Book reviews: Online extra
A practical guide to facing danger
Facing Danger in the Helping Professions: A Skilled Approach
If, like me, you feel a bit like a rabbit in the headlights when faced with potential aggression, you may find this book helpful. By taking real examples of dangerous incidents and walking you through them, Iain Bourne immerses the reader in the experience as if they were the professional who encountered them. The examples are gripping, making it an easy read with a considerable payoff: a stimulating explanation of different types of aggression arising from various driving forces and the corresponding skills and approaches for managing them. There is also a very interesting section on how to handle aggression from more than one person.
The book adopts a non-judgemental approach towards the clients and staff in the examples, focusing entirely on increasing the chances of keeping people safe whilst being clear that there are never any guarantees. But when doing nothing isn’t an option, this book provides a theoretically informed alternative. It also places the incidents in context by discussing ways service leaders and individuals can reduce risks in the workplace.
The narrative writing style makes it an accessible read, and the theory and rationale behind the skills are clearly presented. However, although simplicity is emphasised, there is still a lot of ground covered, which is unlikely to be remembered in an emergency. So this book should not be considered a replacement for training, supervision and thorough risk assessment, but I found it a thought-provoking and empowering read, which demystifies aggression and how to handle it.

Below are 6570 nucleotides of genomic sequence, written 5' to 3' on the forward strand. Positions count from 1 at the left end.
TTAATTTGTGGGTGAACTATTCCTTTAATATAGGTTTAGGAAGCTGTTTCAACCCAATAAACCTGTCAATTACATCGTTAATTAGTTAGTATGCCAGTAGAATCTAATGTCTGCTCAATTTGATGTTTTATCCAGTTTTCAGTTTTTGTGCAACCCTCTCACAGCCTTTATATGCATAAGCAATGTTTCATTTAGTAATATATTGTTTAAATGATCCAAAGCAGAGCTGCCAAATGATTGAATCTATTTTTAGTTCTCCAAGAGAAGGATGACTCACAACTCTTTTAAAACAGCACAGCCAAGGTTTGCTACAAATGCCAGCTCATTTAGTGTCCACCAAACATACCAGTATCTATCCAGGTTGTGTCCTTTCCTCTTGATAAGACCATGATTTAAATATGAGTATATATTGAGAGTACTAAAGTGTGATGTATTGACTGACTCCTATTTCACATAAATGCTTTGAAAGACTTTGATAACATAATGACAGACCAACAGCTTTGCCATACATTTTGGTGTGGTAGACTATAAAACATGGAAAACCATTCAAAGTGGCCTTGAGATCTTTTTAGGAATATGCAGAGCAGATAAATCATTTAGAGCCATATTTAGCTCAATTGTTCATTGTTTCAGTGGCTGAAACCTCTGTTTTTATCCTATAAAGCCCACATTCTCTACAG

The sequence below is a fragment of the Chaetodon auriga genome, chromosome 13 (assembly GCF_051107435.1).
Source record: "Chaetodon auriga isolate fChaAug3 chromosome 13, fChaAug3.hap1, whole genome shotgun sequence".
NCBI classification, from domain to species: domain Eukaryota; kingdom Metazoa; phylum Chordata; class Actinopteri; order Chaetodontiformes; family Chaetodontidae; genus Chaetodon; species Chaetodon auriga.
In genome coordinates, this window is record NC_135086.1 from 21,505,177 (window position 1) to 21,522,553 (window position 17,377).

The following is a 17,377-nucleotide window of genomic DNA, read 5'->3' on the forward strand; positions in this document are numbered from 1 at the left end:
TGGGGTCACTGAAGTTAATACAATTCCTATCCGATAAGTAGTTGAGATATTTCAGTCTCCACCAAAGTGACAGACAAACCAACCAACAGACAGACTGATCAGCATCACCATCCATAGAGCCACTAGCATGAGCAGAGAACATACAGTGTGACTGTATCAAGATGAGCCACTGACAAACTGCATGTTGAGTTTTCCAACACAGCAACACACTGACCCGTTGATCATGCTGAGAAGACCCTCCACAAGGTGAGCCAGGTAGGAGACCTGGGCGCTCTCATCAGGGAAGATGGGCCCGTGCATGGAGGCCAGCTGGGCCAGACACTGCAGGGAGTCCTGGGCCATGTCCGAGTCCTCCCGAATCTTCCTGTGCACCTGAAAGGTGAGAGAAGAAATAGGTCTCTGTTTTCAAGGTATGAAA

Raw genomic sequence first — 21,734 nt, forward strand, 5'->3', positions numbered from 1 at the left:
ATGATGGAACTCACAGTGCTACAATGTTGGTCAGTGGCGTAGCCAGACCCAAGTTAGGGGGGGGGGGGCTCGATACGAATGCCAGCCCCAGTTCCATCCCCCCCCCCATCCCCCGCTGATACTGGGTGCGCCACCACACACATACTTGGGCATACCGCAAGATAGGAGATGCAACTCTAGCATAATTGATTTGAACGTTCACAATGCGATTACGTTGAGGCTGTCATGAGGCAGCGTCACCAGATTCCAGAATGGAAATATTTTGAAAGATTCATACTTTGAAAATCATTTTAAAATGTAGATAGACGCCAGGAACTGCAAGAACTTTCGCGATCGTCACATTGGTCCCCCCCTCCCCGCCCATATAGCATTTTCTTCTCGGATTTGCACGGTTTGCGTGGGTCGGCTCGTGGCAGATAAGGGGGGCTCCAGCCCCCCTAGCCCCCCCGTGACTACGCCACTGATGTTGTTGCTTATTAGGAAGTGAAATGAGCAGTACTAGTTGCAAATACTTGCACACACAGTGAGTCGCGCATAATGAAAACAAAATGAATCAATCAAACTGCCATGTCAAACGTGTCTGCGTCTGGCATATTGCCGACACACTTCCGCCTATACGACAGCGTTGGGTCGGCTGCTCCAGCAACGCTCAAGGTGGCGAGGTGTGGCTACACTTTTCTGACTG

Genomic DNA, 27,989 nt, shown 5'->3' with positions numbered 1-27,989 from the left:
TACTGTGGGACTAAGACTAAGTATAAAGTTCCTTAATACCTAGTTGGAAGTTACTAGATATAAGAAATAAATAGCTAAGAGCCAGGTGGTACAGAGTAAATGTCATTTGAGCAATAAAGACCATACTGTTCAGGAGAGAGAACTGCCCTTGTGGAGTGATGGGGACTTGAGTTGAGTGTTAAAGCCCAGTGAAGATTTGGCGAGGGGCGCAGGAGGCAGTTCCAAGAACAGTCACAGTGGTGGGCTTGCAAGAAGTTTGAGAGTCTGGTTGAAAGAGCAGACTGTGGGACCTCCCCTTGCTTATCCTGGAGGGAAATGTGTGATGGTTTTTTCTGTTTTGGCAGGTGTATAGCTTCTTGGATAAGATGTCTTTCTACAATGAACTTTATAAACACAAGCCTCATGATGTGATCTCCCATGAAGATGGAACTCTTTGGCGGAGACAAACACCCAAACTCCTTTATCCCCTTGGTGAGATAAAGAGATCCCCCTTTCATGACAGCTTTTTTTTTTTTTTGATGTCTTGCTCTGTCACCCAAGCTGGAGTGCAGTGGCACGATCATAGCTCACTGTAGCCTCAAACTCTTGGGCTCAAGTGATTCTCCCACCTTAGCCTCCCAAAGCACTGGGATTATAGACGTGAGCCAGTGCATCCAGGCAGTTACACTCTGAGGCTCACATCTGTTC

Open University Press; 2013; Pb £24.99
- Reviewed by Oonagh O’Hare who is an Assistant Psychologist at Pennine NHS
Engaging and well researched
Power, Politics and Paranoia: Why People Are Suspicious of Their Leaders
Jan-Willem Van Prooijen & Paul A.M. Van Lange (Eds.)
Why are people suspicious of their leaders? It is a question that applies across many contexts in daily modern life, from the wider political stage to within public institutions and private business organisations. This is the question this book attempts to answer, drawing on psychological research that explores the complex interrelations between power, politics and paranoia.
Split into three main sections, focusing on each of the title concepts in turn, this book offers an interesting reflection on modern society and the views that many people hold of their leaders. It aims to explore the old adage ‘power corrupts’ offering chapters on whether power holders are less trustworthy than less powerful others and whether corrupt individuals are more likely to seek, and attain, power. It also draws attention to the interesting point that people tend to distrust politicians, even though citizens are the ones who grant a great deal of power to their political leaders.
Surprisingly, the book presents evidence that even when their leaders show clear signs of corruption, there have been cases of citizens continuing to support them. The book explores this apparent contradiction and other related studies in an engaging manner with a series of chapters from international scholars. The section on ‘Paranoia’ is especially interesting with its account of conspiracy theories and the paranoid beliefs that people tend to hold of their leaders.
Whilst not the easiest of reads, as many of the chapters contain statistical information that needs to be interpreted, this book is well-researched and would be particularly suited to those who are engaged in research in this area. However, it would also be of interest to anyone who would like to find out more about these concepts – particularly anyone who has ever entertained the idea of a conspiracy theory themselves!
Cambridge University Press; 2014; HB £65
- Reviewed by Laura Oxley, who is a PhD student at the University of York
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